“Fisher Security” burglar alarm, Hull • Not a fish exactly, but it does suggest catching them – which was once big business in Hull. • Spotted: Jameson Street, Kingston upon […]
"Hewes Security" burglar alarm, Newham • The branding of 40-year-old Essex-based firm Hewes includes an unambiguous "ichthys" symbol, based on a Greek acronym early Christians used to recognise each other. Also known as the "Jesus Fish", its incorporation into logos is more common in the super-religious US, where enthusiastic use by fundamentalists and creationists has spawned a slew of parodies, such as a Darwin Fish, with legs; and a Trek Fish, which resembles the Starship Enterprise. In the UK, the sign is less controversial; in my experience, it's most often seen on the bumper of aged Nissan cars being erratically driven by hat-wearing folk, no doubt on the premise that Jesus will save them. • Spotted: High Street, Newham, London, E15, England, 2010 • Politics: In the Labour constituency of West Ham Above: alternate bumper stickers – a Darwin Fish, left; and a Trek Fish, right.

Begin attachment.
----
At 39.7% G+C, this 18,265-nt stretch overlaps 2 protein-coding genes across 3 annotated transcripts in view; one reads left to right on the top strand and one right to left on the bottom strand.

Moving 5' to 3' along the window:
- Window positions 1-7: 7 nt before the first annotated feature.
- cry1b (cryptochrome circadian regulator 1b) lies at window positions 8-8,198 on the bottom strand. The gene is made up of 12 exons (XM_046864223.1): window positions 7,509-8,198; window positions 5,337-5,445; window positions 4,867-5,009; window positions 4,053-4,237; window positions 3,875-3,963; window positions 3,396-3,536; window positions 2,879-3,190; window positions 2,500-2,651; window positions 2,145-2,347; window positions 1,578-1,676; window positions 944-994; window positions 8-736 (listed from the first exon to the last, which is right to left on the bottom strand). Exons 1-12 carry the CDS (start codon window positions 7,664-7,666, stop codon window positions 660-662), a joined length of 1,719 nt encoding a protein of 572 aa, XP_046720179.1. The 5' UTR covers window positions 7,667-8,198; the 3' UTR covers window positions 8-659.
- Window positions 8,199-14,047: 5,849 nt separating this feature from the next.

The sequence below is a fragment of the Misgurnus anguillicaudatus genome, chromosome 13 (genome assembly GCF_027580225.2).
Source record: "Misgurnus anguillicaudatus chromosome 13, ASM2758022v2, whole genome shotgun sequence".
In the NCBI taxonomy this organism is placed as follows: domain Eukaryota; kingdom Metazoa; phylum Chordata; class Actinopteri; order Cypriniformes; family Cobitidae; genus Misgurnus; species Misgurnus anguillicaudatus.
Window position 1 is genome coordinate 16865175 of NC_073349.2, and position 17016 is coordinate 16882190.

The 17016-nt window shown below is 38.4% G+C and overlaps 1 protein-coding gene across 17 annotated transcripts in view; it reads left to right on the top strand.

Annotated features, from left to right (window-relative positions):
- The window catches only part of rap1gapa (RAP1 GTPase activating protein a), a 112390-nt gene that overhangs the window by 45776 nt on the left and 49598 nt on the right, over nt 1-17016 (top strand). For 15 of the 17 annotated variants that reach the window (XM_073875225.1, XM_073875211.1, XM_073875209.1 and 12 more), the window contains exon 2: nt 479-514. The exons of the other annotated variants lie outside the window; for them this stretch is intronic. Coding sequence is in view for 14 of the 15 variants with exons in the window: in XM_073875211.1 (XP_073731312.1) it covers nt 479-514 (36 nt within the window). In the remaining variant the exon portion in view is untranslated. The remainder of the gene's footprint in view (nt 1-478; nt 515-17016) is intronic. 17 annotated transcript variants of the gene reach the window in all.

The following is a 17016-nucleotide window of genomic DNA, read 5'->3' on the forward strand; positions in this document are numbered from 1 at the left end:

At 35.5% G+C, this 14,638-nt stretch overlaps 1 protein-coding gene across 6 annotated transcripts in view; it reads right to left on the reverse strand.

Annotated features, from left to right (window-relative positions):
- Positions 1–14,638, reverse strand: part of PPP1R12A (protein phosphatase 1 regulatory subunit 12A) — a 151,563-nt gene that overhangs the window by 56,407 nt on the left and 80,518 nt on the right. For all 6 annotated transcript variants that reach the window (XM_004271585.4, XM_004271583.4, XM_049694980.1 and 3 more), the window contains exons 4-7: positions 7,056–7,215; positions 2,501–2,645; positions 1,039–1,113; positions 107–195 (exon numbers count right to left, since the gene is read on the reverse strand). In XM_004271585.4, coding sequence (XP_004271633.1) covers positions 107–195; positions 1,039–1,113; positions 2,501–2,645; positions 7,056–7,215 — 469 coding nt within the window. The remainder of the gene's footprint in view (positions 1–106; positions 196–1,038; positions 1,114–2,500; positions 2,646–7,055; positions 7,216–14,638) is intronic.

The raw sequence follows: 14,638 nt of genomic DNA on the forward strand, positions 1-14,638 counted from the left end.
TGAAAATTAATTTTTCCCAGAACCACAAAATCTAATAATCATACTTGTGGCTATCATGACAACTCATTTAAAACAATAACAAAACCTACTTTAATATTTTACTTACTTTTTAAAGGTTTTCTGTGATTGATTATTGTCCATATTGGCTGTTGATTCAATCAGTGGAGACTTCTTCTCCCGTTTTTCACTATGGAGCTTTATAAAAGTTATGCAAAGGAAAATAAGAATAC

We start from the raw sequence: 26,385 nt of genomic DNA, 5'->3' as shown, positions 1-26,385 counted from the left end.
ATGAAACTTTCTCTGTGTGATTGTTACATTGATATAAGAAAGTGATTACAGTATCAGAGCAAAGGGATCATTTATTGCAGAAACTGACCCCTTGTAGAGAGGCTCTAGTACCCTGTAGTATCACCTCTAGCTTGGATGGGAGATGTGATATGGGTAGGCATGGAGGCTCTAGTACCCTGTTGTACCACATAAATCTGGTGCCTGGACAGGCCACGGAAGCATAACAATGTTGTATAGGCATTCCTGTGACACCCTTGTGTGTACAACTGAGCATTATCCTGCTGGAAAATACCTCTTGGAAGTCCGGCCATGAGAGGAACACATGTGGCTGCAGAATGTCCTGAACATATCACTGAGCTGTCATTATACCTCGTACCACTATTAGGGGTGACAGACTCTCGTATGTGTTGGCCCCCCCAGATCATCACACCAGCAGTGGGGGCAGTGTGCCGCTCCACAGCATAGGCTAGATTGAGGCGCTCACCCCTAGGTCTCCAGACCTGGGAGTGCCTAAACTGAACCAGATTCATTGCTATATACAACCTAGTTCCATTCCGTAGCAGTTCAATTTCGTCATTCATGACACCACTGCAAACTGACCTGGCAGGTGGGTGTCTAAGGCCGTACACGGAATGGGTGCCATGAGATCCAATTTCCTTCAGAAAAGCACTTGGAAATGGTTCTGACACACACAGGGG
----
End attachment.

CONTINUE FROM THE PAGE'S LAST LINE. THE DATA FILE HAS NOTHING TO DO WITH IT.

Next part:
"Atlantis Secure Systems" burglar alarm, Tower Hamlets • Even the ancient Greeks thought Atlantis was fictional, and they should have known because they probably invented it. Before Plato described the 9000-year-old lost city in his dialogue Timaeus of around 360 BC, there had been no recorded mention of the place, whereas myths usually have long, traceable histories. It seems likely he was using imaginary geography to make a political point – as Jonathan Swift did in Gulliver's Travels, or Sir Thomas More in Utopia – but the idea is so seductive that it remains with us today. It's quite a weird title for a burglar alarm (albeit one illustrated with a white fish and a shadowy shark, possibly a metaphor for burglar-catching); Atlantis has the opposite connotation to yesterday's triumphantly arising Phoenix, suggesting something that will sink catastrophically. Despite this it's a widely-used name, ironically popular with vessels: not only seagoing ones but the last operational space shuttle Atlantis, whose final flight is in July 2011 (tickets to view the launch are available from NASA). As for possible sites for the city of Atlantis, there's a new crackpot theory every year. More interesting are the real, eponymous places: the Atlantis Massif under the Atlantic, a dome of dense green rock extruded from the earth's deep mantle; 1198 Atlantis, a Mars-crossing asteroid orbiting quite near Earth; and the Atlantis Chaos, an area of turbulent Martian terrain featuring possible water gullies (all pictured below). Plato's imaginary island went a long, long way. • Spotted: Vyner Street, Tower Hamlets, London, E2, England, 2006 • Politics: In the Labour constituency of Bethnal Green and Bow Above: Digital images of real Atlantises. Top: the sub-Atlantic Atlantis Massif, from Washington University's Lost City deep-sea research site. Middle: orbit of the asteroid 1198 Atlantis from Nasa Jet Propulsion Lab's Small-Body Database Browser, which can animate orbits through time. Bottom: ripples and gullies in the Atlantis Chaos area of Mars, from University of Arizona's amazing HiRise Mars imaging site.